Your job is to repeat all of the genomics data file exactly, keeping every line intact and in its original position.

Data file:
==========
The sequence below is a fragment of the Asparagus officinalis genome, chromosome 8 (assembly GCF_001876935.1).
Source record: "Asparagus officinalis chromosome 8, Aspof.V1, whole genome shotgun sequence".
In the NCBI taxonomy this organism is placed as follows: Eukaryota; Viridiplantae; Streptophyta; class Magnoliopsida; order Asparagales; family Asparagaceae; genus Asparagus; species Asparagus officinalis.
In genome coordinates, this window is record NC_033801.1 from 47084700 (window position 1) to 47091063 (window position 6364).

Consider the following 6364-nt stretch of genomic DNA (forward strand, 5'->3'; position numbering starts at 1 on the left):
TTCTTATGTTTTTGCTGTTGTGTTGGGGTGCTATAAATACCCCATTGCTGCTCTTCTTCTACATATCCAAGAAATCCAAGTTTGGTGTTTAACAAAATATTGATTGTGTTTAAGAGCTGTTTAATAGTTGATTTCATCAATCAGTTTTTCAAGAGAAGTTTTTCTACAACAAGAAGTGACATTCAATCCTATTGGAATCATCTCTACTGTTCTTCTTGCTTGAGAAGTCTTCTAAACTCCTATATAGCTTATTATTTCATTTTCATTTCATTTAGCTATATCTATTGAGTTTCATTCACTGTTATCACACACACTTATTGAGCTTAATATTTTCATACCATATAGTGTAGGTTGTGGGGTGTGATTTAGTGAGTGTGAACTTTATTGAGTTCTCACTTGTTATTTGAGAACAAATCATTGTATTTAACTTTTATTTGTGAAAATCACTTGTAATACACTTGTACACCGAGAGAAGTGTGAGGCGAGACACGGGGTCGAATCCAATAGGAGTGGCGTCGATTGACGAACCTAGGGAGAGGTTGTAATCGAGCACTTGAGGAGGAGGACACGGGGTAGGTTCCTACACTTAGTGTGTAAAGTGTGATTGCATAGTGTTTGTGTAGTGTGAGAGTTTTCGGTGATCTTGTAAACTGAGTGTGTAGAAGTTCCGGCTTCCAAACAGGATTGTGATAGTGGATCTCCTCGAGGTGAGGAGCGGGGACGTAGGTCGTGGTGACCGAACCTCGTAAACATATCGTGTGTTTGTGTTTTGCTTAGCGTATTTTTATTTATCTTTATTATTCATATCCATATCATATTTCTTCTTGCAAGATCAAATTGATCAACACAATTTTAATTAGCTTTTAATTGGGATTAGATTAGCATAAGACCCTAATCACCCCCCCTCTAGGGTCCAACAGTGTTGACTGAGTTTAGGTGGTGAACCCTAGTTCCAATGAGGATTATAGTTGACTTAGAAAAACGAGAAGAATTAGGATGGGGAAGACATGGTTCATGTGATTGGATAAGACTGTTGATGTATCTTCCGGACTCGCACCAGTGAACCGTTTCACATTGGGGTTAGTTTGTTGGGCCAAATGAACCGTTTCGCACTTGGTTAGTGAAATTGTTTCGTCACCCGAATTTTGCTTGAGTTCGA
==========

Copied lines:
The sequence below is a fragment of the Asparagus officinalis genome, chromosome 8 (assembly GCF_001876935.1).
Source record: "Asparagus officinalis chromosome 8, Aspof.V1, whole genome shotgun sequence".
In the NCBI taxonomy this organism is placed as follows: Eukaryota; Viridiplantae; Streptophyta; class Magnoliopsida; order Asparagales; family Asparagaceae; genus Asparagus; species Asparagus officinalis.
In genome coordinates, this window is record NC_033801.1 from 47084700 (window position 1) to 47091063 (window position 6364).

Consider the following 6364-nt stretch of genomic DNA (forward strand, 5'->3'; position numbering starts at 1 on the left):
TTCTTATGTTTTTGCTGTTGTGTTGGGGTGCTATAAATACCCCATTGCTGCTCTTCTTCTACATATCCAAGAAATCCAAGTTTGGTGTTTAACAAAATATTGATTGTGTTTAAGAGCTGTTTAATAGTTGATTTCATCAATCAGTTTTTCAAGAGAAGTTTTTCTACAACAAGAAGTGACATTCAATCCTATTGGAATCATCTCTACTGTTCTTCTTGCTTGAGAAGTCTTCTAAACTCCTATATAGCTTATTATTTCATTTTCATTTCATTTAGCTATATCTATTGAGTTTCATTCACTGTTATCACACACACTTATTGAGCTTAATATTTTCATACCATATAGTGTAGGTTGTGGGGTGTGATTTAGTGAGTGTGAACTTTATTGAGTTCTCACTTGTTATTTGAGAACAAATCATTGTATTTAACTTTTATTTGTGAAAATCACTTGTAATACACTTGTACACCGAGAGAAGTGTGAGGCGAGACACGGGGTCGAATCCAATAGGAGTGGCGTCGATTGACGAACCTAGGGAGAGGTTGTAATCGAGCACTTGAGGAGGAGGACACGGGGTAGGTTCCTACACTTAGTGTGTAAAGTGTGATTGCATAGTGTTTGTGTAGTGTGAGAGTTTTCGGTGATCTTGTAAACTGAGTGTGTAGAAGTTCCGGCTTCCAAACAGGATTGTGATAGTGGATCTCCTCGAGGTGAGGAGCGGGGACGTAGGTCGTGGTGACCGAACCTCGTAAACATATCGTGTGTTTGTGTTTTGCTTAGCGTATTTTTATTTATCTTTATTATTCATATCCATATCATATTTCTTCTTGCAAGATCAAATTGATCAACACAATTTTAATTAGCTTTTAATTGGGATTAGATTAGCATAAGACCCTAATCACCCCCCCTCTAGGGTCCAACAGTGTTGACTGAGTTTAGGTGGTGAACCCTAGTTCCAATGAGGATTATAGTTGACTTAGAAAAACGAGAAGAATTAGGATGGGGAAGACATGGTTCATGTGATTGGATAAGACTGTTGATGTATCTTCCGGACTCGCACCAGTGAACCGTTTCACATTGGGGTTAGTTTGTTGGGCCAAATGAACCGTTTCGCACTTGGTTAGTGAAATTGTTTCGTCACCCGAATTTTGCTTGAGTTCGA